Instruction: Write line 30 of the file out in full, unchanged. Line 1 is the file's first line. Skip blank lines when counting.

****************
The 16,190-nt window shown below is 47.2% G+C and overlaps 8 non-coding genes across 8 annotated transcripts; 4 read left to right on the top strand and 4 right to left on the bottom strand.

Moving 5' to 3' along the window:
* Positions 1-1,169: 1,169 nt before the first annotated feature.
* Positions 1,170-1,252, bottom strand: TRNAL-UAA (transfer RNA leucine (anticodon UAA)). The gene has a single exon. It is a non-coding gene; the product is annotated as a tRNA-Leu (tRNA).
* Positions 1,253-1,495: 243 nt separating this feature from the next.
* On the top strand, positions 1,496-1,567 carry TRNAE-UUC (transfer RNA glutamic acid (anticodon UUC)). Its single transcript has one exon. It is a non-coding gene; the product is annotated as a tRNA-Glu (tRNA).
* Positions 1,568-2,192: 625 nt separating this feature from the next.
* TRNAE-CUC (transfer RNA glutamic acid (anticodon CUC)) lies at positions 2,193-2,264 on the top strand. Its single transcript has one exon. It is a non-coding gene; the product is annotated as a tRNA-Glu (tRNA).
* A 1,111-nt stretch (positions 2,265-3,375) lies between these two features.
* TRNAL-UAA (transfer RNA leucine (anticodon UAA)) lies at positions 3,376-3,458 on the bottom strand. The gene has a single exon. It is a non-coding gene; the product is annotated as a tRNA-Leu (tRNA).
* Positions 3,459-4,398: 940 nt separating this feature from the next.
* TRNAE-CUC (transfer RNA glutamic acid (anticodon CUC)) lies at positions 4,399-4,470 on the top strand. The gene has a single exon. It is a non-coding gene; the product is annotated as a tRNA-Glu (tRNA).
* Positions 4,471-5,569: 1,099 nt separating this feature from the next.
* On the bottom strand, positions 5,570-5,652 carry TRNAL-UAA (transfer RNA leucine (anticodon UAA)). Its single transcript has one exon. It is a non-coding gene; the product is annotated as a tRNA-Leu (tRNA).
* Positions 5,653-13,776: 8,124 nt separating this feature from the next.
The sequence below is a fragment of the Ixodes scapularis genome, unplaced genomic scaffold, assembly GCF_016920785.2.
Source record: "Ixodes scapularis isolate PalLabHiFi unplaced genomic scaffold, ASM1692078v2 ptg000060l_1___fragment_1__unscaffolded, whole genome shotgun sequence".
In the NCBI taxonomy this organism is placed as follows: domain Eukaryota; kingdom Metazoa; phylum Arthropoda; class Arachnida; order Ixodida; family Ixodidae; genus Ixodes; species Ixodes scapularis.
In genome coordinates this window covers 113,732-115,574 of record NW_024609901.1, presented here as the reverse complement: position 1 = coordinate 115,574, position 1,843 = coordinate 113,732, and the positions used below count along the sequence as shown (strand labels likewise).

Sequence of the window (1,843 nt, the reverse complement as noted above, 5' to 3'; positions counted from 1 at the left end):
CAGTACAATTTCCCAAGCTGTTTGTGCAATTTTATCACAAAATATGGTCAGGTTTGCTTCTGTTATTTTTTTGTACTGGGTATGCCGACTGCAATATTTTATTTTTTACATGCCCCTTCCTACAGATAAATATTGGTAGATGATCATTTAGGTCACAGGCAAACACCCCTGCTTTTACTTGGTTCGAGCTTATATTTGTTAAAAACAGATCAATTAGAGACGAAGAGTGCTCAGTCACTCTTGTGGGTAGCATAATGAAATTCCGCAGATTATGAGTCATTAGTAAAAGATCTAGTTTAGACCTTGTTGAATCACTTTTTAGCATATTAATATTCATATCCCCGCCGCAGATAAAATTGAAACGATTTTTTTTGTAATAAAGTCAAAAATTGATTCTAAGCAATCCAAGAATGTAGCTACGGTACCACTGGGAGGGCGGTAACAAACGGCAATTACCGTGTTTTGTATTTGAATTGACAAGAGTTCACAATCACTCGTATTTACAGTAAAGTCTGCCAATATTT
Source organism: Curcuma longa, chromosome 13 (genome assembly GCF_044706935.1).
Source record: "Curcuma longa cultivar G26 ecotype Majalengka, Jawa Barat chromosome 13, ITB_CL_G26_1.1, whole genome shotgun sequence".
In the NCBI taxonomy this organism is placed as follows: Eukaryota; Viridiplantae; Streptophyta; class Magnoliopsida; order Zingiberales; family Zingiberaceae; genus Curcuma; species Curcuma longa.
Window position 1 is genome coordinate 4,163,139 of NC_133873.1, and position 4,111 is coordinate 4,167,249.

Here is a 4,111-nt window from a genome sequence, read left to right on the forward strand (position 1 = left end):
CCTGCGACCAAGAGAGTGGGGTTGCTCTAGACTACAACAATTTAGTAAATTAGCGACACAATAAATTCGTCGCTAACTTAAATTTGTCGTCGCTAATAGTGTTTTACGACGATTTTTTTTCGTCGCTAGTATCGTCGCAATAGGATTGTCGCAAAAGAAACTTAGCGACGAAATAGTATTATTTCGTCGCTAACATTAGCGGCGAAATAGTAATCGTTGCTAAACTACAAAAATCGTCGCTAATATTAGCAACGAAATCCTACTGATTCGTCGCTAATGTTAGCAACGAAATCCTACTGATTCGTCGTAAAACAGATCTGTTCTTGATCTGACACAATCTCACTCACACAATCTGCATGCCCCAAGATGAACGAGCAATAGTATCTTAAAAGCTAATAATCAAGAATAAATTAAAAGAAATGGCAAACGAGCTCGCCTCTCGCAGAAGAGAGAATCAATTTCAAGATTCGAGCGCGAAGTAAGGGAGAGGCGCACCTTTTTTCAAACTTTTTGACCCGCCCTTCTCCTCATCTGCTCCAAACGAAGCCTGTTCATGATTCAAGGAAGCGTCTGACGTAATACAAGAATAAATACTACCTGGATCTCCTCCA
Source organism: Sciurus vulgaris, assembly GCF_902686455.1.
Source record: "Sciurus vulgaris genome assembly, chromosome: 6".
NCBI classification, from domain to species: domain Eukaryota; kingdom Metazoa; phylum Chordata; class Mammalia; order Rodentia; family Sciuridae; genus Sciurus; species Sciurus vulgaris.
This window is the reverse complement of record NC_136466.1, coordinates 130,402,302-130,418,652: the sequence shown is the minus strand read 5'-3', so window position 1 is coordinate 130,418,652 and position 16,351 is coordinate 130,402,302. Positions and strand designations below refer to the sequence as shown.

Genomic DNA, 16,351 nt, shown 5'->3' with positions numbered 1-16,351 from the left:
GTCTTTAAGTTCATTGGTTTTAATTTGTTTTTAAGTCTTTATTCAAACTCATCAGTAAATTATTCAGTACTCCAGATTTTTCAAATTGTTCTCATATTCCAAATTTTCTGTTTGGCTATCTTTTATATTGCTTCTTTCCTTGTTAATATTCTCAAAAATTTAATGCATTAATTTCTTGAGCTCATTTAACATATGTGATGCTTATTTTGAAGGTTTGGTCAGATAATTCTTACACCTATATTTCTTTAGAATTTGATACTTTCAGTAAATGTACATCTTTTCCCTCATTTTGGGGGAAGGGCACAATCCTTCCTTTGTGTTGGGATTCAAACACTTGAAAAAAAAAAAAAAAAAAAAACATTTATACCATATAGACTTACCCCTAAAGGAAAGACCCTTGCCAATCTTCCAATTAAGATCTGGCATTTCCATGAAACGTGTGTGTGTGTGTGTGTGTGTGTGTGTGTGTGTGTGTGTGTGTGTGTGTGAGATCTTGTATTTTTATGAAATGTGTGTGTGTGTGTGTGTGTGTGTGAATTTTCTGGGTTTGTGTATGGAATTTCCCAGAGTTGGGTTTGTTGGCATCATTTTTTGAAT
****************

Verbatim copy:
NCBI classification, from domain to species: domain Eukaryota; kingdom Metazoa; phylum Chordata; class Mammalia; order Rodentia; family Sciuridae; genus Sciurus; species Sciurus vulgaris.